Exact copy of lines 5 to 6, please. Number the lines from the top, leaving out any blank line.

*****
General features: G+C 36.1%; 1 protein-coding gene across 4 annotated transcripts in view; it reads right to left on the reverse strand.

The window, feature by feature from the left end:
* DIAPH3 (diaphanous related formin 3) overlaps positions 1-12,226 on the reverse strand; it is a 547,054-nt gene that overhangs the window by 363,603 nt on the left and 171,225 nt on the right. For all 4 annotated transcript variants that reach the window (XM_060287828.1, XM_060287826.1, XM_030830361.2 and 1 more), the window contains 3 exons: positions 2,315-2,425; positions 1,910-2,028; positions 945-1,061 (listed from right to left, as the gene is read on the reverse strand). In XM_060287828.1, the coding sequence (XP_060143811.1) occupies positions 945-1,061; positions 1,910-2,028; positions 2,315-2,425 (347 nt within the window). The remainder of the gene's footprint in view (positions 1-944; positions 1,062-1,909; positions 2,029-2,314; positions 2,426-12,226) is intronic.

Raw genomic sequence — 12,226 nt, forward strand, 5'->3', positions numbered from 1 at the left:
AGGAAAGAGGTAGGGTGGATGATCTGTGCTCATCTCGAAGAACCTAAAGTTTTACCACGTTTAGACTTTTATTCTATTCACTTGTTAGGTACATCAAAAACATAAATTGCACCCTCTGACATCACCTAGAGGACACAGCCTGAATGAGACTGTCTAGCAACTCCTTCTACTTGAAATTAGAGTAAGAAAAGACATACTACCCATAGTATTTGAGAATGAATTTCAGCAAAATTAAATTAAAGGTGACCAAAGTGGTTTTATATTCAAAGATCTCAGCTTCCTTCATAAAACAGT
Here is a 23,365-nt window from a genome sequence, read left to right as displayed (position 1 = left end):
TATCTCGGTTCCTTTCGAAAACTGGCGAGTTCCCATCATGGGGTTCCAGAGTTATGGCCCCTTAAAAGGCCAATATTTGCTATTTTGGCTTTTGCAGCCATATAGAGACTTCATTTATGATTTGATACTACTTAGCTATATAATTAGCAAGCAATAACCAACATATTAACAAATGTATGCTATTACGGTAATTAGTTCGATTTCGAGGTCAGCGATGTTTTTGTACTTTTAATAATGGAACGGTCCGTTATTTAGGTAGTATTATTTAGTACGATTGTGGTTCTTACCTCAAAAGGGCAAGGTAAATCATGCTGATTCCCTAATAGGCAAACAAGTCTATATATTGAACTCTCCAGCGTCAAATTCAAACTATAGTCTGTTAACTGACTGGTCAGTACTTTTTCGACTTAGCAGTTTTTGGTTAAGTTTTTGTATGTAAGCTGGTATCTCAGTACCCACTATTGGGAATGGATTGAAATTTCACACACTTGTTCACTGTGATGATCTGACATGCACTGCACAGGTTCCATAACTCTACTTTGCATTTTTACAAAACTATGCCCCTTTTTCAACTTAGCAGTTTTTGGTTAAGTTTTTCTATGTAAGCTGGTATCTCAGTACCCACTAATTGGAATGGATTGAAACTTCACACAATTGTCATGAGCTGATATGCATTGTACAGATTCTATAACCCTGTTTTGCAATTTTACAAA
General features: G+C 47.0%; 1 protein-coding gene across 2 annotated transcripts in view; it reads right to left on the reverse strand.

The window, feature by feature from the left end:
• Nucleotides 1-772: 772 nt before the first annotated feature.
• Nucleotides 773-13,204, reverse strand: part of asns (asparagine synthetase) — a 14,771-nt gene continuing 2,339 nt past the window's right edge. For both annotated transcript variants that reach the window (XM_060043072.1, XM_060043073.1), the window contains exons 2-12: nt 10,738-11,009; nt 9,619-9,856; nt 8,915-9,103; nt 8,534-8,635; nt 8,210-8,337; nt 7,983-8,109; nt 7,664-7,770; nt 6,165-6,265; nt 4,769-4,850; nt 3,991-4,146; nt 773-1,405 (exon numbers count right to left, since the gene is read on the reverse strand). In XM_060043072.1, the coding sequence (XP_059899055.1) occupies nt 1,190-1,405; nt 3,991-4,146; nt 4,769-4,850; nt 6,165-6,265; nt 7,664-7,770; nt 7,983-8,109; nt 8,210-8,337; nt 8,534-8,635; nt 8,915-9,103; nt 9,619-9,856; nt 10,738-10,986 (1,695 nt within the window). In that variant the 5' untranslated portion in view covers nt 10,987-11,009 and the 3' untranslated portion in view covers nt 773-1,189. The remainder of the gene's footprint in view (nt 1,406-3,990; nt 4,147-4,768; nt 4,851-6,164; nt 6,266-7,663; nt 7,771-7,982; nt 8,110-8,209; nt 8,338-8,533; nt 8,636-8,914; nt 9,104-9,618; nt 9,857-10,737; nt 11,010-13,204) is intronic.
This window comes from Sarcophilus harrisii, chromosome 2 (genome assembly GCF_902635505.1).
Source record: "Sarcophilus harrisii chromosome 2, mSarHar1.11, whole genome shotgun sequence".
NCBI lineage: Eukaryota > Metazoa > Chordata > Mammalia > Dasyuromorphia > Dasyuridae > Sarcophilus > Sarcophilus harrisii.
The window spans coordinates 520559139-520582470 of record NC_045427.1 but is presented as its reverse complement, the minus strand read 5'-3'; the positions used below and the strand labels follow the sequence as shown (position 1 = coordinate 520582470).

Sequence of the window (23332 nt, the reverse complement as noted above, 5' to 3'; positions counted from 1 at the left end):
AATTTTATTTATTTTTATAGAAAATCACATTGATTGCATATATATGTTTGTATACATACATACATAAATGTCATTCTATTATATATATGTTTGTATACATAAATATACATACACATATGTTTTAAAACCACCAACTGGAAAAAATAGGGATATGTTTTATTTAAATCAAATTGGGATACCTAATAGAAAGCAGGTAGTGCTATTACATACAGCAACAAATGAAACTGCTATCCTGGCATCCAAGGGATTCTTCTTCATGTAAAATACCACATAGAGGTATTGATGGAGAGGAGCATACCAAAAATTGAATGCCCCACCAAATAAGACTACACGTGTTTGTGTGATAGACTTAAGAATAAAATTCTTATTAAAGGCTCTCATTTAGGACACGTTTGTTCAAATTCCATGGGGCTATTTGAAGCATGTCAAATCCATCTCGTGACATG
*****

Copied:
AGGAAAGAGGTAGGGTGGATGATCTGTGCTCATCTCGAAGAACCTAAAGTTTTACCACGTTTAGACTTTTATTCTATTCACTTGTTAGGTACATCAAAAACATAAATTGCACCCTCTGACATCACCTAGAGGACACAGCCTGAATGAGACTGTCTAGCAACTCCTTCTACTTGAAATTAGAGTAAGAAAAGACATACTACCCATAGTATTTGAGAATGAATTTCAGCAAAATTAAATTAAAGGTGACCAAAGTGGTTTTATATTCAAAGATCTCAGCTTCCTTCATAAAACAGT
Here is a 23,365-nt window from a genome sequence, read left to right as displayed (position 1 = left end):